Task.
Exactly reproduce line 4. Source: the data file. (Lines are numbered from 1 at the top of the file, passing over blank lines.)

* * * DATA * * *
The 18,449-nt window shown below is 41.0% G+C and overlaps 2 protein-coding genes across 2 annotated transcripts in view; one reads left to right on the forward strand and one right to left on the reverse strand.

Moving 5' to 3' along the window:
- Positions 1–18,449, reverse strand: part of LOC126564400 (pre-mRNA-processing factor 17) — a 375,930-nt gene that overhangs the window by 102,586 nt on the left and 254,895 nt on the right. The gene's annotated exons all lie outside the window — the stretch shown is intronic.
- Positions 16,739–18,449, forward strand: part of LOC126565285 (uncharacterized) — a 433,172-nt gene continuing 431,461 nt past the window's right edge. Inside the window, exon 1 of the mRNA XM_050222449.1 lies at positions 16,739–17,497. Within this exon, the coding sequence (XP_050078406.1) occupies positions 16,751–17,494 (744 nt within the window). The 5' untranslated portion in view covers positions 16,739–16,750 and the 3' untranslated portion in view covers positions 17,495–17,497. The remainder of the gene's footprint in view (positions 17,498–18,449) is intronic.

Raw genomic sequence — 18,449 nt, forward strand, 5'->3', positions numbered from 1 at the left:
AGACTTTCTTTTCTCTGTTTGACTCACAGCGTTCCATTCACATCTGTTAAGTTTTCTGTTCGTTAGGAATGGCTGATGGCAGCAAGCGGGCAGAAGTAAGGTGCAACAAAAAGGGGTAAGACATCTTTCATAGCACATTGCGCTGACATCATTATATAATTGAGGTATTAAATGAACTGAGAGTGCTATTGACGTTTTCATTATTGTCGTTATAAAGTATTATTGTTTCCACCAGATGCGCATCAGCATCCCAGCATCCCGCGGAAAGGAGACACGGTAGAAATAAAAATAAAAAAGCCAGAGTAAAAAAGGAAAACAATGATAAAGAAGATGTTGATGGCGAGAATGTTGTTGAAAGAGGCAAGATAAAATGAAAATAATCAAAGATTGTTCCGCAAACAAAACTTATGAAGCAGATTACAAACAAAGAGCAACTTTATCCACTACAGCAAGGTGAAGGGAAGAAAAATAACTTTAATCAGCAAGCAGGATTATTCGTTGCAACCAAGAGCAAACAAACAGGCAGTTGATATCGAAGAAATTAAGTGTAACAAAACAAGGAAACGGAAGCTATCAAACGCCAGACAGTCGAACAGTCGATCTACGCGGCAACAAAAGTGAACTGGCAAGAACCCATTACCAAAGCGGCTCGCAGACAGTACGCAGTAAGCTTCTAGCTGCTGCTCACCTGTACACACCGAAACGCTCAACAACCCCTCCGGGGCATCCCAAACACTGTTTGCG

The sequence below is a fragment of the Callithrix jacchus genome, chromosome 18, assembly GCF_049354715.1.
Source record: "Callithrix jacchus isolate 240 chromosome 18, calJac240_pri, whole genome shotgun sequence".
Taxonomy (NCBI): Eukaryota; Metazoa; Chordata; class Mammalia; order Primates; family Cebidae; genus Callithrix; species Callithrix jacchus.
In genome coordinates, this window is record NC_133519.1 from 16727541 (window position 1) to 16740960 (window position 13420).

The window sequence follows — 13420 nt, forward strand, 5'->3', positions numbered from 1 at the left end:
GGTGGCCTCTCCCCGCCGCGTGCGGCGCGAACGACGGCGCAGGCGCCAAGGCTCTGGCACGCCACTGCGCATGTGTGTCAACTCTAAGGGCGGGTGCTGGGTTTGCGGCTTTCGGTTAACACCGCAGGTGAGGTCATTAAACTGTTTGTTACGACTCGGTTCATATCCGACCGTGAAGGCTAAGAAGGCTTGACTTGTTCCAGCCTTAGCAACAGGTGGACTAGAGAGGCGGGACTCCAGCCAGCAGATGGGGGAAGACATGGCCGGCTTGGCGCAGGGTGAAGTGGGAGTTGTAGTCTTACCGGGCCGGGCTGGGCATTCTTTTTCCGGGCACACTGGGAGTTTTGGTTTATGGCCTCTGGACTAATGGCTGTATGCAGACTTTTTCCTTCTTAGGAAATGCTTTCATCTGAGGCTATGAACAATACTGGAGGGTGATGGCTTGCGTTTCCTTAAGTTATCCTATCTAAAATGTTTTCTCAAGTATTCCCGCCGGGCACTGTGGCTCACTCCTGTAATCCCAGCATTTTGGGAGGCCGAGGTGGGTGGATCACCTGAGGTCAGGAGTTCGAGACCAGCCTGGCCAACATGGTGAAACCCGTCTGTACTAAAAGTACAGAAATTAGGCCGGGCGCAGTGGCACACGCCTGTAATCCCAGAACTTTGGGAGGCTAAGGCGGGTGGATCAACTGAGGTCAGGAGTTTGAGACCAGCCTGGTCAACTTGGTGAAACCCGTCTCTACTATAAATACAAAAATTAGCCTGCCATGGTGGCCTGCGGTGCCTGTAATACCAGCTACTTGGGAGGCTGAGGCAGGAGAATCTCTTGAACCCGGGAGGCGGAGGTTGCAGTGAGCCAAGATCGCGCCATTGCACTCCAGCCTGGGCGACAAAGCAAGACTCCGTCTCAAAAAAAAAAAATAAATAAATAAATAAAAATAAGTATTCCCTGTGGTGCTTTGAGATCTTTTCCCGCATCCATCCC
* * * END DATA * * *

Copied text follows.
- Positions 16,739–18,449, forward strand: part of LOC126565285 (uncharacterized) — a 433,172-nt gene continuing 431,461 nt past the window's right edge. Inside the window, exon 1 of the mRNA XM_050222449.1 lies at positions 16,739–17,497. Within this exon, the coding sequence (XP_050078406.1) occupies positions 16,751–17,494 (744 nt within the window). The 5' untranslated portion in view covers positions 16,739–16,750 and the 3' untranslated portion in view covers positions 17,495–17,497. The remainder of the gene's footprint in view (positions 17,498–18,449) is intronic.